Where? Settle to Richmond
When to drive it? Winter
Essential stop? Buttertubs Pass
Perfect stay: The Punchbowl Inn, Low Row, North Yorks
To see another side of our green and pleasant land, try a Great British Drive in the Yorkshire Dales in the winter months. The mornings can be crisp and the winds chill but you’ll catch sight of some of nature’s most inspired efforts and arguably, some of man’s too.
During the winter the roads can be slippery meaning you should take extra care. The upside is they are quiet too. This means you can take your time to drink in the spectacular scenery. Head into the Dales on the B6479 from Settle. The road tracks the River Ribble, although the tarmac is slightly less tortuous than the water course. This is a National Park and has all the beauty you might associate with one, from the lush green pastoral landscape to the dry stone walls that border the grass land and the traditional stone built field barns. The scenery is epic, none more so than Ingleborough Hill which over the winter months is frequently coated with a dusting of snow.
When you arrive at the T junction with the B6255, it’s worth turning left and parking up to view the Ribblehead Viaduct. With its 24 arches, this enables the railway to cross the valley and its grandeur is on a par with many of the surrounding natural features. The B6255 continues to track the Ribble, heading deep into the Dales and towards Hawes.
This is a charming market town and there are several reasons to stop. First, Hawes lies at the head of Wensleydale. This is famous for its crumbly cheese of course so it would be a shame not to buy some of the genuine article. Another reason to stop is to admire Great Shunner Fell which is to the north. And there’s the Hawes National Park Centre. This also houses the Dales Countryside Museum, an award-winning exhibition that documents the history of life in the Dales.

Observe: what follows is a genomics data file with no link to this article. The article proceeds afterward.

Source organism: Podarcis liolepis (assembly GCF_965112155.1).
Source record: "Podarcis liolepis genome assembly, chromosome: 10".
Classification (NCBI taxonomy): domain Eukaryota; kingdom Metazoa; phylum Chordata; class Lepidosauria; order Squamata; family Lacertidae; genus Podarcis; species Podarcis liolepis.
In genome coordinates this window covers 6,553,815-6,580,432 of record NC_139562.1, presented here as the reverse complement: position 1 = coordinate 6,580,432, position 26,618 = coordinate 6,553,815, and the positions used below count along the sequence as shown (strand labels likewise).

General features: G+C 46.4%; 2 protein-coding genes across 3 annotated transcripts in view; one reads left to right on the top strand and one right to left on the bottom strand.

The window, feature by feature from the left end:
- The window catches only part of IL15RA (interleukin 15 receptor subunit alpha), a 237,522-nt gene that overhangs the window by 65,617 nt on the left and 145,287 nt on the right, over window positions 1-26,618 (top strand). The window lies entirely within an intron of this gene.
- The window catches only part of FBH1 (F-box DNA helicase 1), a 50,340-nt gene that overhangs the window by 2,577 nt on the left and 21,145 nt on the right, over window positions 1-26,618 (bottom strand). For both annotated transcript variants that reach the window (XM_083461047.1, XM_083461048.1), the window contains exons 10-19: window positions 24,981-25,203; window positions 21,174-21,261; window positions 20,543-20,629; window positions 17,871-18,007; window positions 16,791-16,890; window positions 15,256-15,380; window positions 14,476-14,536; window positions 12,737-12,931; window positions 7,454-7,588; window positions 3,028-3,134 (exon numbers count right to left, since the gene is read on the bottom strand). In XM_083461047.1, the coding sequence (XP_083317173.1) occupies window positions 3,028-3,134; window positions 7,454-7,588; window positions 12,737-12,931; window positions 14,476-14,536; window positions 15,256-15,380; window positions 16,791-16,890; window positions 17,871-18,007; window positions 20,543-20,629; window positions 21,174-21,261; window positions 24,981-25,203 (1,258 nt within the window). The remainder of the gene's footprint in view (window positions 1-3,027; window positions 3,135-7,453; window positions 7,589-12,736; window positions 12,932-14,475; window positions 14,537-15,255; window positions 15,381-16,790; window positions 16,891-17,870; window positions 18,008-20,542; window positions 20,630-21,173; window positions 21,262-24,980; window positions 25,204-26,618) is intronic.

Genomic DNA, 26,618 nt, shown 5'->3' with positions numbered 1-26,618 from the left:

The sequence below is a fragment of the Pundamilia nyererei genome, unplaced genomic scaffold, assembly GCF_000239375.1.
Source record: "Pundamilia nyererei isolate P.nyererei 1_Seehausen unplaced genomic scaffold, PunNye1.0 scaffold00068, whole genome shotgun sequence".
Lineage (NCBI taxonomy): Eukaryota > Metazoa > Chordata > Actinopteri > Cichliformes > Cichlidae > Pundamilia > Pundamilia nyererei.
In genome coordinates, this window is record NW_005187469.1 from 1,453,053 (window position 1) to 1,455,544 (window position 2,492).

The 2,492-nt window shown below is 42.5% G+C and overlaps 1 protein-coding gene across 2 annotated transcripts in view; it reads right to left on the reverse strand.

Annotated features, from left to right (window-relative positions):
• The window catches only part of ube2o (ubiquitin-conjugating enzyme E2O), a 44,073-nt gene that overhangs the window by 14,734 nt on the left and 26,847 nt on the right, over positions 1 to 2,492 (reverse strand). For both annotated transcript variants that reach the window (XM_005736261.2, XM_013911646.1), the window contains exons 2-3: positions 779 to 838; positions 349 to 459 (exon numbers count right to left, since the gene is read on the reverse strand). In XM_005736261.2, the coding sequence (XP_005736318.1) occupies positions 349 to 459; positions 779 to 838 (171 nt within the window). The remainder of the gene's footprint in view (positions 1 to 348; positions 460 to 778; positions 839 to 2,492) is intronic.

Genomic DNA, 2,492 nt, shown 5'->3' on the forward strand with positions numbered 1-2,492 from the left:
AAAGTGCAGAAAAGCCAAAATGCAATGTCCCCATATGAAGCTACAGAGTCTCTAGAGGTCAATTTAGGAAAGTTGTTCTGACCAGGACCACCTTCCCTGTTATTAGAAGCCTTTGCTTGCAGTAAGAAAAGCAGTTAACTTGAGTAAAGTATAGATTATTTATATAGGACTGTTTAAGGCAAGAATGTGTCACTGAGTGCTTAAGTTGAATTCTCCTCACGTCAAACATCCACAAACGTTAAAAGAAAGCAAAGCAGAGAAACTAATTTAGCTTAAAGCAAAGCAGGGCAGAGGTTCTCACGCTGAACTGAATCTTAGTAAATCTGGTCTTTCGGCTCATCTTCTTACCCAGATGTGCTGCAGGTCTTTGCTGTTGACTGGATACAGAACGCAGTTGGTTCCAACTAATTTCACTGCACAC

Hawes gives you choices. You can either drive out to Semer Water, the second largest natural lake in North Yorkshire or perhaps head north to Hardraw Force Waterfall, reputed to be England’s largest single drop waterfall. Once there, and assuming the weather isn’t snowy or icy, you can head on towards the Buttertubs Pass.
The venue for the first stage of the 2014 Tour de France, this was once described by Jeremy Clarkson as ‘England’s only truly spectacular road’. The views won’t disappoint. But you do need to err on the side of caution as in the winter the road can be slippery.
Continue driving east and you enter Swaledale. This is one of the most beautiful areas in the country, if not the world, complete with heather moors, waterfalls and some of the best walking and cycling trails England has to offer. You’re heading down the valley here so can take in small settlements such as Muker, Gunnerside and Low Row with their traditional tea rooms, should you need a refreshing cuppa. Then unless you want to retrace your steps, the B6270 will take you out of the Dales and on towards Richmond, in much the same way as you came in – with stunning scenery all the way.